An earlier version of this article incorrectly characterized the comments of Colleen Dolan, spokeswoman for Cardinal Francis George of Chicago, related to how Catholic Church officials might respond to Pope Benedict's attention to clergy sex abuse. She did not cite any specific policies that might go unchanged nor did she imply that they should be changed. This version has been corrected.
Verdict Out On Impact Of Outreach To Victims
Saturday, April 19, 2008
Bernie McDaid says he is changed, not healed.
After praying privately with Pope Benedict XVI, after telling the pontiff that there is "a cancer" in the Roman Catholic Church, after giving the 81-year-old German theologian a loaf of Irish soda bread baked by McDaid's 81-year-old mother, he now thinks the Church will more aggressively fight sexual abuse by priests.
"When the pope apologized and clearly said he was sorry for the pain this has caused, it marked a changing point in this whole process, and it emotionally did something for me," McDaid said yesterday, a day after he and four other clergy sex abuse victims from the Boston area met with Benedict at the Vatican Embassy in Northwest Washington.
"I believe it's the beginning, and not just for me," McDaid, 52, of Peabody, Mass., said shortly before flying home. "Things are really going to happen now."
Olan Horne, a Lowell, Mass., abuse victim who participated in the meeting, was similarly affected. "For the first time, the pontiff put the responsibility of the Church and the suffering and the needs of the survivors first," said Horne, 48, who added that the pope was in tears when they met.
Even more than the pope's repeated references to the sex abuse scandal during his visit to Washington this week, his meeting with McDaid, Horne and the others packed a wallop, according to bishops, lay Catholic groups and sex abuse victims. It could be a turning point for an American church whose leaders, many say, have moved haltingly to institute reforms from the scandal.
"When the pope gives this much attention to it . . . that communicates to the bishops that 'you'd better get on this and make this a priority, and I'm going to pay attention,' " said Robert Bennett, a D.C. lawyer who served on a lay panel created by U.S. bishops to monitor reform efforts. He met with Benedict, then Cardinal Joseph Ratzinger, in 2004 to discuss the scandal.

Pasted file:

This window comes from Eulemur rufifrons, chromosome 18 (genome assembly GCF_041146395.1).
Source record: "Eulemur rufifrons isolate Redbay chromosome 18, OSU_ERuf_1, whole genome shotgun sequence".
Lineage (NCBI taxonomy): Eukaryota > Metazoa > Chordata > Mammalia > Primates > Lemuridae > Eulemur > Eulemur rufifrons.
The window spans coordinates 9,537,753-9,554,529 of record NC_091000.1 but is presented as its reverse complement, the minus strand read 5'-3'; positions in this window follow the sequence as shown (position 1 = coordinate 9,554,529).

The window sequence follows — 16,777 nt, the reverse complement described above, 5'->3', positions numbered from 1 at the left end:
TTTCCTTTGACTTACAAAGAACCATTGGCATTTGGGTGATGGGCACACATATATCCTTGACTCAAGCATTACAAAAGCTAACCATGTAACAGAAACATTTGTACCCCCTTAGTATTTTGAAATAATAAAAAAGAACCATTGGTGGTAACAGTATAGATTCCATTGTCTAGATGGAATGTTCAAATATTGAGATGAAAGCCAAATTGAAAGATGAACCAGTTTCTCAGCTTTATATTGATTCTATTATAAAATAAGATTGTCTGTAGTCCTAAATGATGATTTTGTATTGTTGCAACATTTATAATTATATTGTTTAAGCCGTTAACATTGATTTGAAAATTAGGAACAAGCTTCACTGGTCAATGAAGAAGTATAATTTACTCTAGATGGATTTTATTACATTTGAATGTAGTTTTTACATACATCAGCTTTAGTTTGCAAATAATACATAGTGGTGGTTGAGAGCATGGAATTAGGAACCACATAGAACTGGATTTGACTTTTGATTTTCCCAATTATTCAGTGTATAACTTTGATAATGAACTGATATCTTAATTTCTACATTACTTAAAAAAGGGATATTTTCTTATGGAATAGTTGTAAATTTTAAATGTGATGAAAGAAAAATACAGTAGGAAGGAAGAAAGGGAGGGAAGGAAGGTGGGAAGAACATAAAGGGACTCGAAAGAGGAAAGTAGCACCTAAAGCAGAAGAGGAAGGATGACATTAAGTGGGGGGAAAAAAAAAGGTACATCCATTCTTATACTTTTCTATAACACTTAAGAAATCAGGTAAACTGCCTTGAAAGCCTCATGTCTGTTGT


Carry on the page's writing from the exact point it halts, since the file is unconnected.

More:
Still, Catholics around the country questioned whether McDaid and Horne were right: Would the pope's repeated professions of shame and anguish this week, culminating in the first publicly known meeting between a pope and sex abuse victims, be more than an emotional balm? Would it also lead to new steps to address the biggest crisis in the history of the Roman Catholic Church in the United States?
"We want to see concrete action," said Donna Doucette, executive director of Voice of the Faithful, a lay organization pushing for greater transparency and lay involvement in the management of the Church.
Asked if the pope's emphasis on clergy sex abuse this week would likely lead to any specific changes in how the church handles the subject, Colleen Dolan, spokeswoman for Cardinal Francis George of Chicago, president of the USCCB, said she didn't see reason to assume that. She viewed the pope's comments as an affirmation of current policies.
"I don't think that the ramifications will be any different than they already are," said Dolan. "The U.S. church has already put in many safeguards."
By the U.S. bishops' count, more than 5,000 priests have been credibly accused of abusing about 12,000 children in the United States since 1950. The Church has spent $2 billion on legal claims, six dioceses have declared bankruptcy and hundreds of priests have been removed.